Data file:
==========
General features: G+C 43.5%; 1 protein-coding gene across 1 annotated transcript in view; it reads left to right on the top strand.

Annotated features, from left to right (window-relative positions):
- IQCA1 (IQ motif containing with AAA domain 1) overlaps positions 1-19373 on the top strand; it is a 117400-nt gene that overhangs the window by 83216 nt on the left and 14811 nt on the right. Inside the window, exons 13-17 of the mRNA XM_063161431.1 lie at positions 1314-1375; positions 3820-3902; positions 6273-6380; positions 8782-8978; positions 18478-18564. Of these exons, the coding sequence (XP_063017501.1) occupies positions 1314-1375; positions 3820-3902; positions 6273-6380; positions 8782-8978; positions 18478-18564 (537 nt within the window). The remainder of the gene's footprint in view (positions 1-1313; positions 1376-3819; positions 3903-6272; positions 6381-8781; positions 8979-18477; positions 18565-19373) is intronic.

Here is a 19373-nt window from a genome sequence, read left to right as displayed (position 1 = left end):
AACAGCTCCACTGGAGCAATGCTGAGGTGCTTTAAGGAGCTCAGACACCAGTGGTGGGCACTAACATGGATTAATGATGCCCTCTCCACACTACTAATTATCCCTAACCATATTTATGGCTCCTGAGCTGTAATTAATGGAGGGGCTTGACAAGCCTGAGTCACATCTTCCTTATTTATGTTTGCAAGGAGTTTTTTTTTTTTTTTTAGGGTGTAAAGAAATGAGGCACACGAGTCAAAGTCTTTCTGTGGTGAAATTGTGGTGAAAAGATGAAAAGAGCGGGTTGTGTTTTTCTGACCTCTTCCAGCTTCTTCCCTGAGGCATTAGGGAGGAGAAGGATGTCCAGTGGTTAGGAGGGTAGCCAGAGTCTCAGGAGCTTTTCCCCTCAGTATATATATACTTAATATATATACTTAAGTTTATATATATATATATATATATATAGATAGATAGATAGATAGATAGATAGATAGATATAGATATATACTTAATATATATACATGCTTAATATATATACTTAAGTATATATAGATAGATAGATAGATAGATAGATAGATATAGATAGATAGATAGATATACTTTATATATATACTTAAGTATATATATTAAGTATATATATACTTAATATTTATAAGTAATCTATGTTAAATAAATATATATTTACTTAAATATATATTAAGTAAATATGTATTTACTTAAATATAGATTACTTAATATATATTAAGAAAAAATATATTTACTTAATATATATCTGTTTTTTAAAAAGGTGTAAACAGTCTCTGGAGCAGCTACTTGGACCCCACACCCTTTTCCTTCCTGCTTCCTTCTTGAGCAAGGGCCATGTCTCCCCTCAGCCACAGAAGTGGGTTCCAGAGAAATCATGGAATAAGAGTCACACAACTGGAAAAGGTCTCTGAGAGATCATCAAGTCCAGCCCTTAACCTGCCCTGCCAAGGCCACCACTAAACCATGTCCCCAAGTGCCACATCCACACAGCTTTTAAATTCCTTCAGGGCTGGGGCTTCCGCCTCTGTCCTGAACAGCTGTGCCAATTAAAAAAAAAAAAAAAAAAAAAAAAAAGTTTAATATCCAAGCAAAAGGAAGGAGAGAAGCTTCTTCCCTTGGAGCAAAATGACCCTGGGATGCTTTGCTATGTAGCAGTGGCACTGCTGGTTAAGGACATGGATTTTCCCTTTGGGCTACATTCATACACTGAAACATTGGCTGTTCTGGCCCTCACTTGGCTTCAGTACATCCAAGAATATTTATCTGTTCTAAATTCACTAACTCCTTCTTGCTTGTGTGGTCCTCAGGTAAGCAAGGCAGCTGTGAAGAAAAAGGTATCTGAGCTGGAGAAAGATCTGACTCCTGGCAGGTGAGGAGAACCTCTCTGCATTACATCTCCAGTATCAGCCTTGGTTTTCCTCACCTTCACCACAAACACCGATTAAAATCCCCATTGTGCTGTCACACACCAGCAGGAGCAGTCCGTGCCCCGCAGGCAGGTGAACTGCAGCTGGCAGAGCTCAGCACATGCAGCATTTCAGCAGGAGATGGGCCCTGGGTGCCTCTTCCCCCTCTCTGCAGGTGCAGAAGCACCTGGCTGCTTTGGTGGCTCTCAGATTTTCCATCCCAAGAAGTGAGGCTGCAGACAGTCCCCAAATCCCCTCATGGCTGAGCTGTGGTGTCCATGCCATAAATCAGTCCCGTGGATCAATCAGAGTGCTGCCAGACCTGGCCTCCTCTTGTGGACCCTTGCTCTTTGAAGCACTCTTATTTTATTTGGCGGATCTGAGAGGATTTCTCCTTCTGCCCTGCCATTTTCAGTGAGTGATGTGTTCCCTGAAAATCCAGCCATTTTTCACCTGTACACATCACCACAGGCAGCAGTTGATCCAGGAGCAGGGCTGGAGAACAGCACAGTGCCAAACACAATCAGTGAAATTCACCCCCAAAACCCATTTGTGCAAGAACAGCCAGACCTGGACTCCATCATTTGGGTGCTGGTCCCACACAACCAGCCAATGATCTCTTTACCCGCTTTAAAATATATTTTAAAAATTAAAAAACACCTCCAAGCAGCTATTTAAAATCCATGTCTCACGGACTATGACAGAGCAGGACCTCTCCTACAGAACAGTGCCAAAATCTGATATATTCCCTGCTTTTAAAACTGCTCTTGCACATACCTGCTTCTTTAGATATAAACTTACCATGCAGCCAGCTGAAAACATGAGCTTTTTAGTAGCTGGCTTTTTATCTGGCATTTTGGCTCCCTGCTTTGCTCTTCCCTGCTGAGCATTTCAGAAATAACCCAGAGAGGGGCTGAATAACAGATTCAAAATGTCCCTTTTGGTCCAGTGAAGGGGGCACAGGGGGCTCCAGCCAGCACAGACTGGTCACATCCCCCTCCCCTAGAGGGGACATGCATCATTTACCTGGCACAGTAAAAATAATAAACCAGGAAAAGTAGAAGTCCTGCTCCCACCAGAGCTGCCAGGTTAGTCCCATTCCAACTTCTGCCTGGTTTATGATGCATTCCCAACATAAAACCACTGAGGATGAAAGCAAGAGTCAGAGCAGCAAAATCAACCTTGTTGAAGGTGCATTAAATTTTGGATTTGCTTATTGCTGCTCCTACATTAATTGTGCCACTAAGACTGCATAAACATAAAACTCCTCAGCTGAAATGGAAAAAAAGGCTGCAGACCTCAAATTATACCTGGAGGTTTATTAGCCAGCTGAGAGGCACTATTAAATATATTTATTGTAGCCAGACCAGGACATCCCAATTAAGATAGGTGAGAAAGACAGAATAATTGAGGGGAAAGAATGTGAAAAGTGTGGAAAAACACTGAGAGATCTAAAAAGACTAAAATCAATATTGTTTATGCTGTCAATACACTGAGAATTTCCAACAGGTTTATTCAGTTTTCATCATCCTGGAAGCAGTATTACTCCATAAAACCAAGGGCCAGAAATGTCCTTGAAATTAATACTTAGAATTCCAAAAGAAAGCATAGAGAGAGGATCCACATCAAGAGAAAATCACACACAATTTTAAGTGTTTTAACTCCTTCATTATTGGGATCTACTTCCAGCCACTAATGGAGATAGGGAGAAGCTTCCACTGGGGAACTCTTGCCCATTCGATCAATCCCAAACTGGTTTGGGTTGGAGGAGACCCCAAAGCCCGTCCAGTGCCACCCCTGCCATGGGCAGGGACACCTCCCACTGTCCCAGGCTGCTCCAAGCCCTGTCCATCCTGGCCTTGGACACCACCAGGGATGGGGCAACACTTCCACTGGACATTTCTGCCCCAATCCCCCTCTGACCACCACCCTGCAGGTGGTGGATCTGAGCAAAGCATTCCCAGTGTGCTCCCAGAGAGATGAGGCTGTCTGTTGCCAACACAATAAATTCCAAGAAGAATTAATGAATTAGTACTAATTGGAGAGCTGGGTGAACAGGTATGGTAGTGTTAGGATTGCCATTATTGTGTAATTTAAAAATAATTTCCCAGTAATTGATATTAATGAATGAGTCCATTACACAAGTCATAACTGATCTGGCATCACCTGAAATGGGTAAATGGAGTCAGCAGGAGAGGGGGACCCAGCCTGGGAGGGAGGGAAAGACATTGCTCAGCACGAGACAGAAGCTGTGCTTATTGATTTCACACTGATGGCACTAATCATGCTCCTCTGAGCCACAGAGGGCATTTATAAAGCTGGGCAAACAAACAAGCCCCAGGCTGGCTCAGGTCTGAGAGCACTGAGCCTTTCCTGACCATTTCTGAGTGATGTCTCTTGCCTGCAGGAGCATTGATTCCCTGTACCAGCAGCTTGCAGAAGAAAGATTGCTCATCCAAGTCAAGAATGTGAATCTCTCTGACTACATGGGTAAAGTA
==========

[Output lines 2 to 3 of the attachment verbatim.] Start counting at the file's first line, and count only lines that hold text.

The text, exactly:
Annotated features, from left to right (window-relative positions):
- IQCA1 (IQ motif containing with AAA domain 1) overlaps positions 1-19373 on the top strand; it is a 117400-nt gene that overhangs the window by 83216 nt on the left and 14811 nt on the right. Inside the window, exons 13-17 of the mRNA XM_063161431.1 lie at positions 1314-1375; positions 3820-3902; positions 6273-6380; positions 8782-8978; positions 18478-18564. Of these exons, the coding sequence (XP_063017501.1) occupies positions 1314-1375; positions 3820-3902; positions 6273-6380; positions 8782-8978; positions 18478-18564 (537 nt within the window). The remainder of the gene's footprint in view (positions 1-1313; positions 1376-3819; positions 3903-6272; positions 6381-8781; positions 8979-18477; positions 18565-19373) is intronic.